Running the experiment may take some time depending on the complexity of the dataset, algorithms you use and the exit criterion you used.
When the run is completed AzureML provides a summary of the run by indicating the best performing algorithm. You can directly deploy or download the best performing model as a .pkl file from the portal.
Deployment comes as a REST API which runs on an Azure Kubernetes Service (AKS) or Azure Container Instance (ACI).
AutomatedML comes handy when you need to do fast prototyping for a specific set of data and supports the agile process of intelligent application development. Will look on the other tools and features we have on Azure AI stack in the coming articles.
One of the most time-consuming tasks in the machine learning model development pipeline is data labeling. When it comes to a computer vision related task which may use deep learning methodologies, you may need thousands of labelled data to train your models.
Azure Machine Learning offers a new feature for data labeling tasks specifically designed for computer vision related applications. Right now, AzureML supports 3 types of data labeling tasks.
Image Classification multi-label – If the images in the image set is having more than one label for the image, this is the task type to go with.
Image Classification multi-class – This is the simple image classification type tasks, where each image is having a single label and the dataset is having multiple labels
Object Identification (Bounding Box) – If you need to have annotations for set of images to train a model for object detection, you may have to have bounding box annotations. This is the task type you should choose for such tasks.
Data labeling feature is available in both basic and enterprise versions of AzureML. Despite Basic version is not having the capability of ML assisted data labeling where a ML model is automatically built to assist the labeling process. ML assisted data labeling need a GPU based compute resource for performing model training and inferencing. (Obviously this comes with a cost then 😉 )
There are two ways that you can add the images to build the dataset.
Upload the image files into an Azure blob storage and register it as a DataStore in Azure ML (I’d recommend this since it may bypass the storage restrictions of the default storage)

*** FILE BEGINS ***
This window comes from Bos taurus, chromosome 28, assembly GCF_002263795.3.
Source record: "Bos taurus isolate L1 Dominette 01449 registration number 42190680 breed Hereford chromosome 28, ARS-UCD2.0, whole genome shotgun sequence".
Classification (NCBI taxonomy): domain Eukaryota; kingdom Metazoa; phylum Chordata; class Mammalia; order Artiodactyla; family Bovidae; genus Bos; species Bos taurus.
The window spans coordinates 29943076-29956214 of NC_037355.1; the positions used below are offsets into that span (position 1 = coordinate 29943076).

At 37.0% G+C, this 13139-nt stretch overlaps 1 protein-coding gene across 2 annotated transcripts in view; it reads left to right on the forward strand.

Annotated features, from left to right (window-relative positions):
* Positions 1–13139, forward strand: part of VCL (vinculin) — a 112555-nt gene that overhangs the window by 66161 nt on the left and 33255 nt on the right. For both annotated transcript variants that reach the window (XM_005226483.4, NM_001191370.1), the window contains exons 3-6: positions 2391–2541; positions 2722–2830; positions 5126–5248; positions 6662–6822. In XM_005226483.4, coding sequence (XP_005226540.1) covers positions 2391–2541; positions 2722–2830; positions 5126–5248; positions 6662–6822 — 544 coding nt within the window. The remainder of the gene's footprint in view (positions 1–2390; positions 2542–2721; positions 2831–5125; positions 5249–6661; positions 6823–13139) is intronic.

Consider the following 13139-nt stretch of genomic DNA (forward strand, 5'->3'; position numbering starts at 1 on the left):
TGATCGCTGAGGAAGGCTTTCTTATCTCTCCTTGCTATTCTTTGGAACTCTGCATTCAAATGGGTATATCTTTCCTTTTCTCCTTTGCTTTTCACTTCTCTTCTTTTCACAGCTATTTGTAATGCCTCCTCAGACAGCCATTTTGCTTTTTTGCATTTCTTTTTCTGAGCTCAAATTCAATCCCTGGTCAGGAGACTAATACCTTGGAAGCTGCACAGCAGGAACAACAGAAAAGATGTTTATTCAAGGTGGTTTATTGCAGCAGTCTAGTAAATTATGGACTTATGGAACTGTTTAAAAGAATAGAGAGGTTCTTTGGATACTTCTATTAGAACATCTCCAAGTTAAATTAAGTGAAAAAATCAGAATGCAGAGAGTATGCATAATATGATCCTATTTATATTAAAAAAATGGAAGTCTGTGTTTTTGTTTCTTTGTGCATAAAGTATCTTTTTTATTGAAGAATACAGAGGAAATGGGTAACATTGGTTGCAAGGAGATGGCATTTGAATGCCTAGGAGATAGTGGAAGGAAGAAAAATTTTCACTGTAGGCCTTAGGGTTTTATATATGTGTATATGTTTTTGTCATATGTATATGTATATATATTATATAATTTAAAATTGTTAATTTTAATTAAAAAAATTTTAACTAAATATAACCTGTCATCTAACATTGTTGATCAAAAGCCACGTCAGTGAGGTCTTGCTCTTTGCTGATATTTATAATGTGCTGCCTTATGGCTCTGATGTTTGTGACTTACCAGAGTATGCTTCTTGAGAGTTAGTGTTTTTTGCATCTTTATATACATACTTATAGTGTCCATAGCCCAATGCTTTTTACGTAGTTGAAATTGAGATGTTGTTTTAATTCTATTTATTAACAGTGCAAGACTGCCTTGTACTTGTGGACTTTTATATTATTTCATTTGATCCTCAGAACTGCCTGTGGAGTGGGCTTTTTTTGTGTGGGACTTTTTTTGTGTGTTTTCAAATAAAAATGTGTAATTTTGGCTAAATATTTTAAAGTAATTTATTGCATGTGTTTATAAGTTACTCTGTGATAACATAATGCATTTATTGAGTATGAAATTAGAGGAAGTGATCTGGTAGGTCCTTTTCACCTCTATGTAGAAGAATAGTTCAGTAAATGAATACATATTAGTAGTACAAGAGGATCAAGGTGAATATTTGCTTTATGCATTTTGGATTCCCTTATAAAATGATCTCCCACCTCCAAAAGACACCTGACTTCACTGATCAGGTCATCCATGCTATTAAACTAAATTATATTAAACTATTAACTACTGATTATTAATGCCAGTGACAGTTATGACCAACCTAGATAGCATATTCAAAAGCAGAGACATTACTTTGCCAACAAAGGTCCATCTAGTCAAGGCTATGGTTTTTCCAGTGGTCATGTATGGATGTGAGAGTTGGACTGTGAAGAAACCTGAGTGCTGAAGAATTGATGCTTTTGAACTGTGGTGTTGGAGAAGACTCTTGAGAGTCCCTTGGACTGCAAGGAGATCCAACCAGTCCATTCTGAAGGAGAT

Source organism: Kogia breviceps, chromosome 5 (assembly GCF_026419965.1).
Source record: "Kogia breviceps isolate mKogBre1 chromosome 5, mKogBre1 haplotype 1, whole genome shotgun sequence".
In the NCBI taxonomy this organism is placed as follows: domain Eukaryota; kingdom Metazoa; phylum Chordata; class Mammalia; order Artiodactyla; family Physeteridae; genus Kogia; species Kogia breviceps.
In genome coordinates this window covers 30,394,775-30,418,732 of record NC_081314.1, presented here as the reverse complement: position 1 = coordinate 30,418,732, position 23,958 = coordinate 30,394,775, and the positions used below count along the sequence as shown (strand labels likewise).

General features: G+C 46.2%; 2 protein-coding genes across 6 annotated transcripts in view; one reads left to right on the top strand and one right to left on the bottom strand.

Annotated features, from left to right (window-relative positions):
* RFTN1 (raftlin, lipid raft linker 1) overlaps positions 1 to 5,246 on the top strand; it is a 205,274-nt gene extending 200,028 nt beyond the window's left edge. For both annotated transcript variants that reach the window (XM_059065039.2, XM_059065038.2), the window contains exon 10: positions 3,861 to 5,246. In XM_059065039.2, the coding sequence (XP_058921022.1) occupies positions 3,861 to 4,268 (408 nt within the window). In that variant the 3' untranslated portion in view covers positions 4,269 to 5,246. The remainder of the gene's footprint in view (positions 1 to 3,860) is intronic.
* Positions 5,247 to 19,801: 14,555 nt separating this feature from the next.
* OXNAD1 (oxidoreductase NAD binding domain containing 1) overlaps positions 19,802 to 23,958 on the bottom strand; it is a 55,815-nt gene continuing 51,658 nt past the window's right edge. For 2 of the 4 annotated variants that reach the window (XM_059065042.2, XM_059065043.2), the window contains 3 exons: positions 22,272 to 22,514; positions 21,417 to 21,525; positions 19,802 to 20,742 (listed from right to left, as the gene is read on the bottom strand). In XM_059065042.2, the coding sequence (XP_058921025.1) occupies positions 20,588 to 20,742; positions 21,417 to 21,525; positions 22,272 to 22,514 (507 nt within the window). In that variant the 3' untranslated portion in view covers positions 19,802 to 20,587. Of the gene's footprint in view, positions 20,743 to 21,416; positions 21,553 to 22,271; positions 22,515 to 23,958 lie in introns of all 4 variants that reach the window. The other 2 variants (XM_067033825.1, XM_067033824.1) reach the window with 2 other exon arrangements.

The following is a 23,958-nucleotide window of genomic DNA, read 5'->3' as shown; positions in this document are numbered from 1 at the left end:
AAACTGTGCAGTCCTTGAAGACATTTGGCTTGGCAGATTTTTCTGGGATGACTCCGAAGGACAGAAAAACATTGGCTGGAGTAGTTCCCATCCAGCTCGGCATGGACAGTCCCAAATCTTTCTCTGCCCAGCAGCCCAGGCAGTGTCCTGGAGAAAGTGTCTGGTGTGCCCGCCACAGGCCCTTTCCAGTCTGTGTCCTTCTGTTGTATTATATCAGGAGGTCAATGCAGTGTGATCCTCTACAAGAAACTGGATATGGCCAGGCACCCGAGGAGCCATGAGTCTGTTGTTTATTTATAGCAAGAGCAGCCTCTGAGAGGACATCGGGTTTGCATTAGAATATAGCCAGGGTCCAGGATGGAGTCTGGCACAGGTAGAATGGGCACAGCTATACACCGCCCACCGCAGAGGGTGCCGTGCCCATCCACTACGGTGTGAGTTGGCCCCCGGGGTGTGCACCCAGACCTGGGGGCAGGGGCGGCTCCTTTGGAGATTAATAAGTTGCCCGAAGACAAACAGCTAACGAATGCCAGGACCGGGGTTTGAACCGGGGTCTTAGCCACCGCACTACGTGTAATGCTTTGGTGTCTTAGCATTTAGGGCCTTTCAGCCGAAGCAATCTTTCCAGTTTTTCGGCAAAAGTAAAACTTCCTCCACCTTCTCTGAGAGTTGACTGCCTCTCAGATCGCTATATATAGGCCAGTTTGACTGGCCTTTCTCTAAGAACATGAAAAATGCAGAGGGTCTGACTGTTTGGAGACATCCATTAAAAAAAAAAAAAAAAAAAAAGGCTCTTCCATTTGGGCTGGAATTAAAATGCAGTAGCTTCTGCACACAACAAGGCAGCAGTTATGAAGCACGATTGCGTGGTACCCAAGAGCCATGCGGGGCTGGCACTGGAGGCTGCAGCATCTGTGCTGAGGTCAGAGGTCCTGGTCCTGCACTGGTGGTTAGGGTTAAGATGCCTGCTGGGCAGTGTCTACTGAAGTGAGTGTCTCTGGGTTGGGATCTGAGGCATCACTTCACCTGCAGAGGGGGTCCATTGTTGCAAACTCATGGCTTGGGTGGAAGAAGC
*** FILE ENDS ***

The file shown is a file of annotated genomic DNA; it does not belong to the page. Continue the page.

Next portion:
Upload directly for the default storage
One of the attractive features I’ve seen in the data labeling process is the ability to use keyboard shortcuts which makes the process much more user friendly.
The annotation files can be exported as a JSON which follows the COCO dataset format (This file is saved in the default blob storage of the experiment) or else can be registered as an Azure ML dataset. The progress of the data labeling project can be monitored through the dashboard on AzureML Studio.
Seems like Microsoft is having more plans on developing this product further and hope there would be interesting additions in the coming future.
Being one of the major public cloud providers, Microsoft Azure provides numarous products, services and tools for intelligent application development. This is a high level guideline to select the appropriate product for your application development.
I have just pinpointed the most used tools and services here. The services can be interconnected with each other in order to develop applications for more complex use cases.
Early concepts of machine learning came out back in 1950s but people were not able to explore the full power since most of the machine learning algorithms were largely computationally expensive. The computing power of the early systems were not enough to process large amounts of data using complex algorithms. Since cloud computing and GPUs opened the arena to perform complex computations, machine learning and deep learning got a boost and now used widely in many real-world applications.